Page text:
change to one part of the program won't impact the
rest of the program at all. For example, an object-oriented
solution to the problems I just discussed requires a Name class,
objects of which know how to both display and initialize
themselves. You would display the name by saying "display
yourself over there," passing in a Graphics object, or
perhaps a Container to which the name could drop in a
JPanel that displayed the name. You would create a UI
for a name by telling an empty Name object to "initialize
yourself using this piece of this window." The Name object
might choose to create a TextField for this purpose, but
that's its business. You, as a programmer, simply don't
care how the name goes about initializing itself, as
long as it is initialized. (The implementation might
not create a UI at all -- it might get the initial
value by getting the required information from a database
or from across a network.)"
An object-oriented solution tries to encapsulate those things that are likely to change in such a way that a change to one part of the program won't impact the rest of the program at all. For example, an object-oriented solution to the problems I just discussed requires a Name class, objects of which know how to both display and initialize themselves. You would display the name by saying "display yourself over there," passing in a Graphics object, or perhaps a Container to which the name could drop in a JPanel that displayed the name. You would create a UI for a name by telling an empty Name object to "initialize yourself using this piece of this window." The Name object might choose to create a TextField for this purpose, but that's its business. You, as a programmer, simply don't care how the name goes about initializing itself, as long as it is initialized. (The implementation might not create a UI at all -- it might get the initial value by getting the required information from a database or from across a network.)"
However, trying to engineer for every pre-conceived change into a system before the requirements even happen is often not wise. For one, to prepare for all of the potential options, such a component may require a large interface. As programmers come and go (or forget), they will have to slosh through this interface to know what is relevant and what to ignore for the moment.
This is frankly a bad idea! What if you don't want ID to appear on every screen? For example, on some screens there might not be enough room without manual re-arrangment of fields (automated esthetic adjustment is not something computers currently do very well). Or, perhaps some viewers are not to have access to see Employee ID. For example, external (B-to-B or B-to-C) clients may be limited to just seeing a name. The author is risking the exposure of internal information to the outside world.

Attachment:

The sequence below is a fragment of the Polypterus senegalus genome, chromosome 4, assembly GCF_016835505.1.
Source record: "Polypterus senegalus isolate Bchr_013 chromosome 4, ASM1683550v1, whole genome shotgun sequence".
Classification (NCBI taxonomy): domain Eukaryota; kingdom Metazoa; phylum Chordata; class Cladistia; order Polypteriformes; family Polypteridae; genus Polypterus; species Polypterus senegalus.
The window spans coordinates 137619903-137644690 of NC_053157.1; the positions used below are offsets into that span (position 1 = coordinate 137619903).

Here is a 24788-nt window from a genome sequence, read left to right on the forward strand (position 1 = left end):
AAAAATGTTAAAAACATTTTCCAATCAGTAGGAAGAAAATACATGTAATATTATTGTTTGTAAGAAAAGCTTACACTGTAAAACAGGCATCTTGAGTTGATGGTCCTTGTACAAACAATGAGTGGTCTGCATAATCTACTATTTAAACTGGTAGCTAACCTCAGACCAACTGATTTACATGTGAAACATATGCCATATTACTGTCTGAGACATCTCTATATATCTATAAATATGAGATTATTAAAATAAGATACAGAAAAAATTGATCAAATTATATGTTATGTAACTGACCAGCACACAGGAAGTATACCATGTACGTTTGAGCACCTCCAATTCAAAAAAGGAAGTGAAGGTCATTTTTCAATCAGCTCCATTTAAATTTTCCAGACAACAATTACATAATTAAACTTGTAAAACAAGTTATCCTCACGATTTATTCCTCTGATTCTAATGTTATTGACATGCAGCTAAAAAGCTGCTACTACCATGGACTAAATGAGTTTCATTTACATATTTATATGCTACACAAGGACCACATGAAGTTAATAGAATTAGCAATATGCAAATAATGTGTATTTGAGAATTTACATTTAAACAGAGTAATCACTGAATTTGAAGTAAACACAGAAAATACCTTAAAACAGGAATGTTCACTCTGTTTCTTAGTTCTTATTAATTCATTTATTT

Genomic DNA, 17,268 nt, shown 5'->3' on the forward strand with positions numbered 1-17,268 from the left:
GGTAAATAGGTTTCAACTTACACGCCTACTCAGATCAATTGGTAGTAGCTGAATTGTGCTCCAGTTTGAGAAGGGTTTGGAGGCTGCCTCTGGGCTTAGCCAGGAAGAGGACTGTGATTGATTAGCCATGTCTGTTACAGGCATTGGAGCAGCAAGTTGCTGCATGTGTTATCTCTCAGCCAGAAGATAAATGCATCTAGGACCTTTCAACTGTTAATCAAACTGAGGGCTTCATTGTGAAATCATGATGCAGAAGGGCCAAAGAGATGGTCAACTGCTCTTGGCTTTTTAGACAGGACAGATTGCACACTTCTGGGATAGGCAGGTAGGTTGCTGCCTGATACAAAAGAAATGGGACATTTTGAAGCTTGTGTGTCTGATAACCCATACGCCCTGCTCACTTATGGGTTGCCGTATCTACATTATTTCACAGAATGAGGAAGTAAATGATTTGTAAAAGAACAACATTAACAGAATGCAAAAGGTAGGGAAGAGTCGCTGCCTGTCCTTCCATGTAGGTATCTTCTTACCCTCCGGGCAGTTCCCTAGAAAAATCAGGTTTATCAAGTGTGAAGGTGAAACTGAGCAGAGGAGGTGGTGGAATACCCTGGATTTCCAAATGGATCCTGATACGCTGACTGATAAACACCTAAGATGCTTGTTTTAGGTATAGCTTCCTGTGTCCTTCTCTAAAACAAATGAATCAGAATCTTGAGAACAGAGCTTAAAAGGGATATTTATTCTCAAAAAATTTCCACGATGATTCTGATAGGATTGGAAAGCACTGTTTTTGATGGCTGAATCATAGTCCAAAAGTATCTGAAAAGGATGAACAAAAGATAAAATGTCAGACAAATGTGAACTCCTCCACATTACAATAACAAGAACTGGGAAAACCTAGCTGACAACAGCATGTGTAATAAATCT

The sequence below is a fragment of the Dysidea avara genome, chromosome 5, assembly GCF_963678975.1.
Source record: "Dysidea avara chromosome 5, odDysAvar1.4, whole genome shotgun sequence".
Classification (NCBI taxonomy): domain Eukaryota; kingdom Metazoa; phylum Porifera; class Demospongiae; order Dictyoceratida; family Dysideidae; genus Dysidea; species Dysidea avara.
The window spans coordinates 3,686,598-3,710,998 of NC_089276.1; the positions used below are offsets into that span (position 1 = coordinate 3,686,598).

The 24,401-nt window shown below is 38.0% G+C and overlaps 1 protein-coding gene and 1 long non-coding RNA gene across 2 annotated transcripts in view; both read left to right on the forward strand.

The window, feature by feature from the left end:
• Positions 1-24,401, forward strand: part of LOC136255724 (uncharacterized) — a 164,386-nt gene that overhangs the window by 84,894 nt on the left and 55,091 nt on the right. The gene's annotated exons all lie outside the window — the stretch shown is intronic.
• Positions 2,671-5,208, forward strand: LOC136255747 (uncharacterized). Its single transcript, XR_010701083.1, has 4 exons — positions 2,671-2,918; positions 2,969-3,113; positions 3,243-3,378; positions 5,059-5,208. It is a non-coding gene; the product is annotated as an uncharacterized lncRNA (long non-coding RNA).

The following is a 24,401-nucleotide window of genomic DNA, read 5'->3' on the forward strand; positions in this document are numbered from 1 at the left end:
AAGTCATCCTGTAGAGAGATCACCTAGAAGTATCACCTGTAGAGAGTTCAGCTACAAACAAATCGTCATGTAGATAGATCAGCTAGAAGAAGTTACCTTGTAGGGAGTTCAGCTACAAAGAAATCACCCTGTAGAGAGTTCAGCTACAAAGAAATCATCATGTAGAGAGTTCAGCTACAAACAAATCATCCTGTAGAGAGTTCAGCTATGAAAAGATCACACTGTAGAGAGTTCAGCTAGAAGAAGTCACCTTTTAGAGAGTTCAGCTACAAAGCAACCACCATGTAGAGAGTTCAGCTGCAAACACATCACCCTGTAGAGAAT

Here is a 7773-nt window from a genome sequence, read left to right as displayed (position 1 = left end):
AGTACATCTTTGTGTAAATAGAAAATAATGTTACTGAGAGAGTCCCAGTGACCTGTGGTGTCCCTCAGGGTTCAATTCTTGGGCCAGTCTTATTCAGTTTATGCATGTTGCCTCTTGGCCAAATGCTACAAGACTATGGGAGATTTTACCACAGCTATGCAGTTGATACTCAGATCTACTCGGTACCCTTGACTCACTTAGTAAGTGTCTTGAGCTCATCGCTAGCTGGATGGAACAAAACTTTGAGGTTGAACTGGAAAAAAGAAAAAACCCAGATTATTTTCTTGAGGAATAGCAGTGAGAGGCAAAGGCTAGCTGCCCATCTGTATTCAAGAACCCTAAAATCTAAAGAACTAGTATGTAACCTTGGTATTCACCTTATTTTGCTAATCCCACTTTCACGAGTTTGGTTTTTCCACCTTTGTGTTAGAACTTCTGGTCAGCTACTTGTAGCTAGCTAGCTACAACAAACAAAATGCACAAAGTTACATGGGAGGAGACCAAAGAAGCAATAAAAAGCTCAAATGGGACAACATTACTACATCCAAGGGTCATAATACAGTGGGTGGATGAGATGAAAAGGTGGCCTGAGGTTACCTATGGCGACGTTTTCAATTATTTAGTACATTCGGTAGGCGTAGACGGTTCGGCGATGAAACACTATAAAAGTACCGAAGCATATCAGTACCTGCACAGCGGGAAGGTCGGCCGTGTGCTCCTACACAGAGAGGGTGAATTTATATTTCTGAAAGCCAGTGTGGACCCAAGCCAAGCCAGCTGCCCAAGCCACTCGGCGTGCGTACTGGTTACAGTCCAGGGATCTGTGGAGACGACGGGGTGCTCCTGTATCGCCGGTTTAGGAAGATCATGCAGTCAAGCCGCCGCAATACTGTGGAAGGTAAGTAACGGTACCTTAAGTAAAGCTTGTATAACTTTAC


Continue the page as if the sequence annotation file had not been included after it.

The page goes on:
Such blunt propagation of changes could be done just as easily with a procedural approach (assuming a well-designed GUI protocol), but I won't risk endorsing the idea by describing how.
He Does It AgainThe author evens brags about similar techniques in an article titled The Incredible Transmogrifying Widget. An excerpt:
"...looking at a widget that I use all the time: a wrapper around a Collection capable of creating a visual proxy that automatically changes its appearance. By examining the amount of screen real estate available to it, the widget displays the Collection as a combo box, a list, or a button that pops up a frame containing the list when pressed. This sort of dynamic adaptability is essential when implementing user interfaces for object-oriented systems, since the context in which a particular attribute will be displayed is often unknown at compile time." [Emphasis added]Imagine how a user would feel if one time they come to a screen to be faced with a pull-down list, and then later a button that says "see list...." after selecting a few different options or shuffling screens around a bit. Consistency is an important trait in user interface design. Lack of consistency tends to confuse and/or distract the user. The user may pause to think, "Hmmm, why did that pull-down list change into a button? Am I in the right screen?" One should not make the screen keep morphing around unless it is the only practical option left. I would have to look at a specific case to weigh and present the tradeoffs involved. However, morphing widgets and layouts should be a last resort only.
More Java BS-Busting to come . . .